Shared micromobility schemes, such as e-scooters and e-bikes, have long been touted as the environmentally friendly future of transport. But their green label could be misplaced, according to researchers at ETH Zürich. Two-wheeled electric vehicles are often vaunted due to their low CO2 emissions compared to petrol-burning cars and motorbikes – but therein lies the problem. New research suggests that such schemes are not in fact replacing motorised journeys; they are more often used as an alternative to walking, public transport and cycling, all of which have a far lower carbon footprint.

According to the study’s author Daniel Reck there are still potentially untapped benefits if the schemes are used properly, for example in reducing congestion during the last mile of journeys. This, however, would rely on sensible planning and clusters that align with public-transport networks. “I certainly think that sharing is a good basic principle,” says Reck. “Whether this potential can be realised depends on how we integrate and use micromobility in the future.”

Image: Getty Images

Music / UK

Ashes to cash-in

The estate of David Bowie (pictured) has sold the publishing rights for the late musician’s entire catalogue of songs to Warner Chappell Music, an arm of the Warner Music Group, for a reported $250m (€221m). The deal means that the company now owns the rights to not only Bowie’s songs but also practically all recordings of them. It is the latest in a recent series of multimillion-dollar acquisitions of the oeuvres of legacy artists, beginning in 2020 when Bob Dylan sold his entire catalogue of more than 600 songs to Universal for more than $300m (€265m). These deals allow publishing companies to collect all future income from royalties – including those from music used in advertising, TV programmes and films – and are increasingly seen by artists and their estates as a way to secure a considerable payday in an era of diminishing revenue caused by streaming.

Image: Andrej Vasilenko

Culture / Europe

Urban legends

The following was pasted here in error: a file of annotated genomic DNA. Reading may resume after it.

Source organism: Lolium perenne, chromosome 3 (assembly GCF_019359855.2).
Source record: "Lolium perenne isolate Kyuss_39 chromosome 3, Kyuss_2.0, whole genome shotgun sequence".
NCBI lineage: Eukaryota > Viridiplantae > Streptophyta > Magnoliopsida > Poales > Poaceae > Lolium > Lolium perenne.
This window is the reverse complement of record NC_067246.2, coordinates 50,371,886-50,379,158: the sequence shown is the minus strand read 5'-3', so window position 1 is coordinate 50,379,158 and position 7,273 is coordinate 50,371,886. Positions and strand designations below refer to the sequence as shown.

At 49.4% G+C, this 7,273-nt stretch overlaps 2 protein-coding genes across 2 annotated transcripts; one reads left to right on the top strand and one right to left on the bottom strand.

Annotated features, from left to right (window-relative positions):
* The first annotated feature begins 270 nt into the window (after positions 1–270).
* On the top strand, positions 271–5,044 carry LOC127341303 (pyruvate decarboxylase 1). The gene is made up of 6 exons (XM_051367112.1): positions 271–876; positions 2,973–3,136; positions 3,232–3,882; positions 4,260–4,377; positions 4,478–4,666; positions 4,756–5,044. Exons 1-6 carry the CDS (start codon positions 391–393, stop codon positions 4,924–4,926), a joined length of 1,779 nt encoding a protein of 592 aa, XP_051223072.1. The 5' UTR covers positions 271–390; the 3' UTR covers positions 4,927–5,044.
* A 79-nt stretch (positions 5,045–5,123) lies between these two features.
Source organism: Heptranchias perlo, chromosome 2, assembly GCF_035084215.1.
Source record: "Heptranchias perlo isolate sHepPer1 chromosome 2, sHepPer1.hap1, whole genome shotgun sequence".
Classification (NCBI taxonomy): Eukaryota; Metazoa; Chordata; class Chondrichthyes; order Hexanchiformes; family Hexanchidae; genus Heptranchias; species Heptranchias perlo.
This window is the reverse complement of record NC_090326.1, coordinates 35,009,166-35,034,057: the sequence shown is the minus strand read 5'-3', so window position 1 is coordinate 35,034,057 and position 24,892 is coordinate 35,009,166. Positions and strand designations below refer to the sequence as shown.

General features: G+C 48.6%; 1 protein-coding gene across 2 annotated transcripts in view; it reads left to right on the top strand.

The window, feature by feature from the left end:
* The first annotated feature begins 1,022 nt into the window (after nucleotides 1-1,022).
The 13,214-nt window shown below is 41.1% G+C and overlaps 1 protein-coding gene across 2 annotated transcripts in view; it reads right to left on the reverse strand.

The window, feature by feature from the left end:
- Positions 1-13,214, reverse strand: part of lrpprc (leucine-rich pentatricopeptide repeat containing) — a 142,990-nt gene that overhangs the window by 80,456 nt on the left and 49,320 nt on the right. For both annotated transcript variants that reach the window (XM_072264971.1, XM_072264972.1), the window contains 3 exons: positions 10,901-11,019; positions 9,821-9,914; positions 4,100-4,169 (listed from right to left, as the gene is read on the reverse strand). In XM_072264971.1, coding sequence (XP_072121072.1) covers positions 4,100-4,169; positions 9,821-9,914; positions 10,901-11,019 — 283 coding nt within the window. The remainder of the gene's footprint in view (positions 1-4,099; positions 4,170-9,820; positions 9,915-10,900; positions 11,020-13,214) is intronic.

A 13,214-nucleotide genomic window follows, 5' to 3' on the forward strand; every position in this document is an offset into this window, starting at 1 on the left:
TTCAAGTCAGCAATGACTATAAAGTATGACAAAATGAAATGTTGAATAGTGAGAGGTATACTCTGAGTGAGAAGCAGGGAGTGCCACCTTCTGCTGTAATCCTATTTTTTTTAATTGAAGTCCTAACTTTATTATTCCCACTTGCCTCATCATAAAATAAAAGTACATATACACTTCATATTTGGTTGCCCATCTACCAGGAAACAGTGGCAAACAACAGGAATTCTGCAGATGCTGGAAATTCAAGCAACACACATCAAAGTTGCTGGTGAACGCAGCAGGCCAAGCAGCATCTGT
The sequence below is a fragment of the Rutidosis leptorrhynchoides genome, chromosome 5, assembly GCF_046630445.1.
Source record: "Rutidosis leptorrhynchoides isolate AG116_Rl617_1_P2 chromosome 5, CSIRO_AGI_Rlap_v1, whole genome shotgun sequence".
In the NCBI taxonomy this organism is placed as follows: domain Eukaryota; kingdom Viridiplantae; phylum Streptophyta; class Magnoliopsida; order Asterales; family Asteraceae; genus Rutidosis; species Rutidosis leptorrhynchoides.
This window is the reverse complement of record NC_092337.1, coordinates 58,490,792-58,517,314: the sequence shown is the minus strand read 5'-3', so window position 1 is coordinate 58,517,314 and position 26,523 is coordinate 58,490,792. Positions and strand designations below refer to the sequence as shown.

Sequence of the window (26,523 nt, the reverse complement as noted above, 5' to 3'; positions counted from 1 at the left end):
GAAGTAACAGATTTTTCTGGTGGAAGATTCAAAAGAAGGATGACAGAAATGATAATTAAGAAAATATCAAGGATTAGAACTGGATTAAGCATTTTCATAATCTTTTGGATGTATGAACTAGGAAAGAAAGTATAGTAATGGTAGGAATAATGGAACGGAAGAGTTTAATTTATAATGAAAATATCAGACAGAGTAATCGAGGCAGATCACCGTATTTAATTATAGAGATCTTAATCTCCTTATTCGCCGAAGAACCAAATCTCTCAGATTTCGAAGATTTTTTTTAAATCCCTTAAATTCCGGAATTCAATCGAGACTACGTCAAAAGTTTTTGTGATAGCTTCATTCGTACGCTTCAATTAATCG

Esch-sur-Alzette in Luxembourg, Kaunas in Lithuania (pictured) and Novi Sad in Serbia are to be the EU’s European Capitals of Culture for 2022, replacing Croatia’s Rijeka and Ireland’s Galway, which have held the title jointly since 2020. As always, the hope is that the designation will give these second-tier cities a chance to boost their image, promote sustainable tourism and rethink social and economic development through the prism of culture. Kaunas’s celebrated modernist architecture recently received the European Heritage Label and featured in the December/January issue of Monocle. Novi Sad is the first Serbian city to be named a Capital of Culture and sees the title as an opportunity to both consolidate its links with the wider EU and reinforce connections with its Balkan neighbours. “A successful Capital of Culture is open to the world, illustrating our union’s willingness to promote culture as a driver for peace and mutual understanding worldwide,” said Mariya Gabriel, the bloc’s commissioner for innovation, research, culture, education and youth. “It is also inclusive and a tool to reach out, in particular to the younger generation, with the view to empowering them to become actors of positive change in the further development of our cities.”

Image: Alamy

M24 / Tall Stories

Field of Corn, Columbus, Ohio

Diana Kruzman investigates a collection of maize monoliths that populate a grassy field in suburban Columbus, Ohio.

Monocle Films / Global